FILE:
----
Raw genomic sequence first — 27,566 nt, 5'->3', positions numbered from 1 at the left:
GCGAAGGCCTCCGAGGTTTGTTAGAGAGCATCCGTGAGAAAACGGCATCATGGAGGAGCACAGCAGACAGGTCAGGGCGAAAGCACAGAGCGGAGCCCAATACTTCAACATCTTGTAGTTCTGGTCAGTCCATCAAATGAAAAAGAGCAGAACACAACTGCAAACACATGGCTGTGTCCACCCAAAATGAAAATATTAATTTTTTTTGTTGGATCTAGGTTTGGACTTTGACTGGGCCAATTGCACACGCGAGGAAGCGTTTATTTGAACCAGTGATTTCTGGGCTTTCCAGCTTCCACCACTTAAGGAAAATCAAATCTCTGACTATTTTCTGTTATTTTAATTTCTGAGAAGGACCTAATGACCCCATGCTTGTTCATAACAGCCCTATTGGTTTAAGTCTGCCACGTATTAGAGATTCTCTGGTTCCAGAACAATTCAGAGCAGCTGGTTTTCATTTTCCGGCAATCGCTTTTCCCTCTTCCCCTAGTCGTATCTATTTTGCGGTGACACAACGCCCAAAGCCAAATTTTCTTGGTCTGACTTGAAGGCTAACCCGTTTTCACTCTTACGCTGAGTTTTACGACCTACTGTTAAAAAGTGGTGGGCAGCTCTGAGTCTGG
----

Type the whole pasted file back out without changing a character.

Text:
Raw genomic sequence first — 27,566 nt, 5'->3', positions numbered from 1 at the left:
GCGAAGGCCTCCGAGGTTTGTTAGAGAGCATCCGTGAGAAAACGGCATCATGGAGGAGCACAGCAGACAGGTCAGGGCGAAAGCACAGAGCGGAGCCCAATACTTCAACATCTTGTAGTTCTGGTCAGTCCATCAAATGAAAAAGAGCAGAACACAACTGCAAACACATGGCTGTGTCCACCCAAAATGAAAATATTAATTTTTTTTGTTGGATCTAGGTTTGGACTTTGACTGGGCCAATTGCACACGCGAGGAAGCGTTTATTTGAACCAGTGATTTCTGGGCTTTCCAGCTTCCACCACTTAAGGAAAATCAAATCTCTGACTATTTTCTGTTATTTTAATTTCTGAGAAGGACCTAATGACCCCATGCTTGTTCATAACAGCCCTATTGGTTTAAGTCTGCCACGTATTAGAGATTCTCTGGTTCCAGAACAATTCAGAGCAGCTGGTTTTCATTTTCCGGCAATCGCTTTTCCCTCTTCCCCTAGTCGTATCTATTTTGCGGTGACACAACGCCCAAAGCCAAATTTTCTTGGTCTGACTTGAAGGCTAACCCGTTTTCACTCTTACGCTGAGTTTTACGACCTACTGTTAAAAAGTGGTGGGCAGCTCTGAGTCTGG